As the necessarily constructed audience is female, I want to give attention to other constructions of audience. The problematic construction of audience that I detect in the performance of “Leaning” is the reason why I am bothered by Tyler Perry. The ways in which media constructs black audience has all sorts of resonances for the ways we think through and think about gender. So I want to offer a few words about how TP constructs his audiences and how a figure like Aaron McGruder – by way of the cartoon The Boondocks – works against these gendered problematics.

To begin again for the second time, another aside: when I talk to black women – if we’re on the phone, if we go to dinner, if we’re walking down the street – they often call me “girl…” you know, in that “sistergirlfriend” sort of way. Sometimes we’re talking about dating and relationships. Other times, we’re talking about food and football. But somehow, I – a male-identified, male-bodied subject – come to occupy the space of “girl” for these women with whom I am in such close relationship. What this hints at, for me at least, is that the ways in which “sistergirlfriend” is constructed has as much to do with the sorts of conversations that take place between folks as it does with the bodies who sit in front of or walk beside us. We don’t always agree but we converse. Because of the ease with which we can speak about issues, because of the comfort with knowing each other, because we glide in and out of a variety of topics, I can figure differently – as “girl”…and that’s real cool to me. (Though, I am always aware of the gendered dynamics of any conversational transaction between myself and women; I do not name this ease with relationship in order to declare that I am not still influenced by and must daily struggle against sexism, misogyny and patriarchy.) I name this relationship in order to recalibrate how gender and audience is conceived, not necessarily based on bodily construction but equally on the possibility for conversation between subjects.

And thus, Tyler Perry. We all know about and many lament the work he produces. Black women, for him it appears, are a monolithic group. They are either professionally successful but vindictive or professionally wanting but sweet. They are trifling or triumphant…all through the power of Jesus and a man who will serve as an erotic and romantic partner. His work is as homophobic as it is sexist, patriarchal and boring. Nuance is not the name of his game. TP constructs audience, it appears, based on lack: of a man, of success, of spiritual fulfillment. His construction of a female audience is the reproduction of the blind boys who sing and the seeing women who only clap. There is no transaction taking place – which is to say, there is no conversation between the blind boy (TP) and the mute but clappy audience.

As the uber-phallus, he gives women the images they want, or are supposed to want. Those who speak back are simply haters, or misguided or bourgeois. The only ones who figure for him are those who keep clapping as he keeps singing his song. Why is the construction of audience done in such a way to have TP performing and while the audience mutely claps along? What do these continual refrains mean when considering how gender is thought, how sexism, patriarchy and homophobia perpetuate? Normative ideology regarding women as receptacles is reproduced by these constructions of audience. We can clap but we can’t speak back. We can speak back but the ways we speak will be shut out because of the singing. And the blind boys will not see our posture because of the flashing lights of celebrity.

There has to be another way. I find Aaron McGruder’s The Boondocks refreshing for just this reason. His construction of audience diverges from TP’s constructions because the audience – by way of his satire – are required to be critically distant to the work (as opposed to how TP dismisses critics). A cartoon that features anime styling and fight sequences, it could be argued (at least from one blogger’s point of view) that McGruder critiques the very sexist, patriarchal and homophobic folks that TP pacifies with his performances. Using the episode “Pause” (or, what has been affectionately dubbed “The Tyler Perry Episode”) as an example, McGruder’s usage of the phrase “no homo” and the term “pause” in the episode by the annoyingly sweet, misguided, faux-thug Riley as a declaration to distance himself from “gay sounding” phrases is a literal send-up of folks (from Cam’ron on down to Kanye) who use this sort of rhetoric. “How can I know you not gay if you don’t say ‘no homo’, Granddad” is what he says. Riley repeats these two phrases so much throughout the episode that they enter the realm of the ridiculous. The audience McGruder constructs must ask what the usage of these phrases mean by someone like Riley – a character whom many find humorous but silly – and then reflect on their own usage of such cornyass vitriol.  In other words, most people like Riley but few want to be Riley.  But Riley has literally exhausted all of the rhetorical possibility for explanations of “no homo” and “pause”; the explanations for such phrases he offers are evacuated of any coherence or depth.  For one to continue with this language means they have to figure out a way to do so without resorting to the types of rhetorical flourishes Riley proffers.  This is a difficult task.  McGruder allows his audience to think differently.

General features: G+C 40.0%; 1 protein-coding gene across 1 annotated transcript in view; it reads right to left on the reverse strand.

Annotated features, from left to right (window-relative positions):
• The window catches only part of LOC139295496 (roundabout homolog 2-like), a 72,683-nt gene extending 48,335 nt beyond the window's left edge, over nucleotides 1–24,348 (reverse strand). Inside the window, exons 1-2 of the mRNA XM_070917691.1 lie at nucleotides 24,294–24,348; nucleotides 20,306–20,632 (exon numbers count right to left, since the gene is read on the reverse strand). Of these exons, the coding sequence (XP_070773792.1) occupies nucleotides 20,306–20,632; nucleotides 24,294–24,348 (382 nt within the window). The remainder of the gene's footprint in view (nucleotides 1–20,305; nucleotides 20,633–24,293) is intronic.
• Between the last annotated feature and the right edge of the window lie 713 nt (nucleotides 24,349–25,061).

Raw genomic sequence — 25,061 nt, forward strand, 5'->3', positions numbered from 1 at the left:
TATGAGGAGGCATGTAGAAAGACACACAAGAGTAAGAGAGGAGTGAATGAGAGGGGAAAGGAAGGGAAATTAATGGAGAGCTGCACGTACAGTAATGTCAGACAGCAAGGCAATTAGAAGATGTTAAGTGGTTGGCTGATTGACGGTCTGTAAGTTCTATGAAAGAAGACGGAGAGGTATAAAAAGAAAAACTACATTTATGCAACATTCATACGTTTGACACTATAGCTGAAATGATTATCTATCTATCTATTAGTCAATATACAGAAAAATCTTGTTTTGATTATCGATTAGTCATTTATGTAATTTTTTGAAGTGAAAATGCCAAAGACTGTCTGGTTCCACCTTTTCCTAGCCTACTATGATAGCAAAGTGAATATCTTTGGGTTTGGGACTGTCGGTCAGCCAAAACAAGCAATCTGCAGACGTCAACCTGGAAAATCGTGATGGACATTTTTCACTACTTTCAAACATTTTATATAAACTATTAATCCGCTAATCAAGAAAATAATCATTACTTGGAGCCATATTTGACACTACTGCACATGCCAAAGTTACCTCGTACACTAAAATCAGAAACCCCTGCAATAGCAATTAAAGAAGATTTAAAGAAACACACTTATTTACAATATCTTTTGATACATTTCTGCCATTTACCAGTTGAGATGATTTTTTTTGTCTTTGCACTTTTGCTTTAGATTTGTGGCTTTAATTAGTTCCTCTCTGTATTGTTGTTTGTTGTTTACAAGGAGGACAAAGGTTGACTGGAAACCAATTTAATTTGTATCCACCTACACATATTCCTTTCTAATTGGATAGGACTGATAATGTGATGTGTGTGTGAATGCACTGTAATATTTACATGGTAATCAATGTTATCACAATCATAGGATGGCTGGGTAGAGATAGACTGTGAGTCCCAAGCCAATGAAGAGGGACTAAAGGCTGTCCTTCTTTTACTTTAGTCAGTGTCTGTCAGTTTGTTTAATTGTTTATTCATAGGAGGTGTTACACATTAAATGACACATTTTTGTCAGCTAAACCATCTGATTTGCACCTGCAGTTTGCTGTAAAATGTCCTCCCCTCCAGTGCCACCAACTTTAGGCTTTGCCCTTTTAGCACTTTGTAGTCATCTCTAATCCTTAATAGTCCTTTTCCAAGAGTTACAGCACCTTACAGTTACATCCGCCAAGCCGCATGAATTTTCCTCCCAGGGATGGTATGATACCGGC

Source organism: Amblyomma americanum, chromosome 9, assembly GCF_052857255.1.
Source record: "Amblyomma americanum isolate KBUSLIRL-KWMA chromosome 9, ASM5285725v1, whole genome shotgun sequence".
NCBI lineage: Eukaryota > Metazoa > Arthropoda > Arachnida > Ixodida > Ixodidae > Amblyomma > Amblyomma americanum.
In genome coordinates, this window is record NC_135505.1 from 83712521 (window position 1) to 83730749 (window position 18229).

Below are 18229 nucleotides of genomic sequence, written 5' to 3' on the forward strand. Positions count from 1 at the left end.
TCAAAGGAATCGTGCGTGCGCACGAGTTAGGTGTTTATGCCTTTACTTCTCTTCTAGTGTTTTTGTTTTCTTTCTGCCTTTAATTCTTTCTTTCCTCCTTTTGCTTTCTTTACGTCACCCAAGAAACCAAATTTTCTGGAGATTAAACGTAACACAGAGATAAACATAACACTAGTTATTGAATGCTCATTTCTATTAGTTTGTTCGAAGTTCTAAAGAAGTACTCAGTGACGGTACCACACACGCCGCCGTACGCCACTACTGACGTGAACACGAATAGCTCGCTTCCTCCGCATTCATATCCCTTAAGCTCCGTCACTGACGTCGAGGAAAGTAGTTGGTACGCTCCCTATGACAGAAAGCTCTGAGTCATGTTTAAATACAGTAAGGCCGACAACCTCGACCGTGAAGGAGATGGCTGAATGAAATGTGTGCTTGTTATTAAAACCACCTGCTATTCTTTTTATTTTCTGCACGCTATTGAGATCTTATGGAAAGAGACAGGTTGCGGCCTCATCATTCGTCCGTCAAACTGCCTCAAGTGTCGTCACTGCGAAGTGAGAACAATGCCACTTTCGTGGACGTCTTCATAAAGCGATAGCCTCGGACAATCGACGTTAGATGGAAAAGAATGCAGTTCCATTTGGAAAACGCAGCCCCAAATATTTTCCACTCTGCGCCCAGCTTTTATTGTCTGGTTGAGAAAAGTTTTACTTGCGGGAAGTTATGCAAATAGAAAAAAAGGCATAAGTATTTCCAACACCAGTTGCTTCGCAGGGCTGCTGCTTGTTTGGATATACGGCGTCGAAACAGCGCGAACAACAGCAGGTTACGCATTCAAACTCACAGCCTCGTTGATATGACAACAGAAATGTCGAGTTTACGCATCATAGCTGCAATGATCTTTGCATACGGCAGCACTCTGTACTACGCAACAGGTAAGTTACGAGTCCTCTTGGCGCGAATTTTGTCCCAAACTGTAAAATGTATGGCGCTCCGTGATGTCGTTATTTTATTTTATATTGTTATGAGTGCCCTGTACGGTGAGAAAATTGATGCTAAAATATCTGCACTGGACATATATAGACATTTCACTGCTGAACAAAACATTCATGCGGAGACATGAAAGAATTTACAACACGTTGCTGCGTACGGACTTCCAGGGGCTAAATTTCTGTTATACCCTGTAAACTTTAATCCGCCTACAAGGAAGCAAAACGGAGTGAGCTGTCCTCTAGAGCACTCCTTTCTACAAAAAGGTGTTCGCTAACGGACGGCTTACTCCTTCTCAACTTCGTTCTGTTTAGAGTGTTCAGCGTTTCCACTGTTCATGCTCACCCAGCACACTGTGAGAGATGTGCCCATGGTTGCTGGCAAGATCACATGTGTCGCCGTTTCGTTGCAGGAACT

Of course, also in that episode are the ways in which Winston Jerome (TP?) slips between drag, effeminate and hypermasculine performance while still maintaining the language and sentiments of homophobia, sexism, patriarchy and religiosity. The plays produced by Winston Jerome in the episode force a consideration of the type of audience we are when we participate in his enterprise. Stretching Winston Jerome as a metaphor to his limits, the character implodes: hella sexist, homophobic and patriarchal while at the same time sometimes in drag, sometimes effeminate, sometimes hypermasculine, always in love with Jesus. Whereas TP constructs an audience that must sit, watch and clap along, McGruder creates a situation in which the audience cannot idly sit and watch but must create critical distance between themselves and all of the characters in order to assert their own personhood. That’s a lengthy way of saying that McGruder allows his audience to think, to challenge, to dissent.  Similar to the ways in which the audience must create critical distance between onself and depictions of Riley, audience must do likewise with depictions of Winston Jerome (or…TP).  The conflictual nature of ambivalence is protracted in such a way that in order to enjoy TP, one must figure out a way around the sexism, patriarchy, religiosity and homophobia found in those performances.

This is not to say that McGruder constructs a “masculine” audience. Rather, it is to say that McGruder’s audience has to engage listening practices in radically different ways than TP’s. We don’t just stand, listen and clap to the beat. We reorient it, we revise it, we refresh it.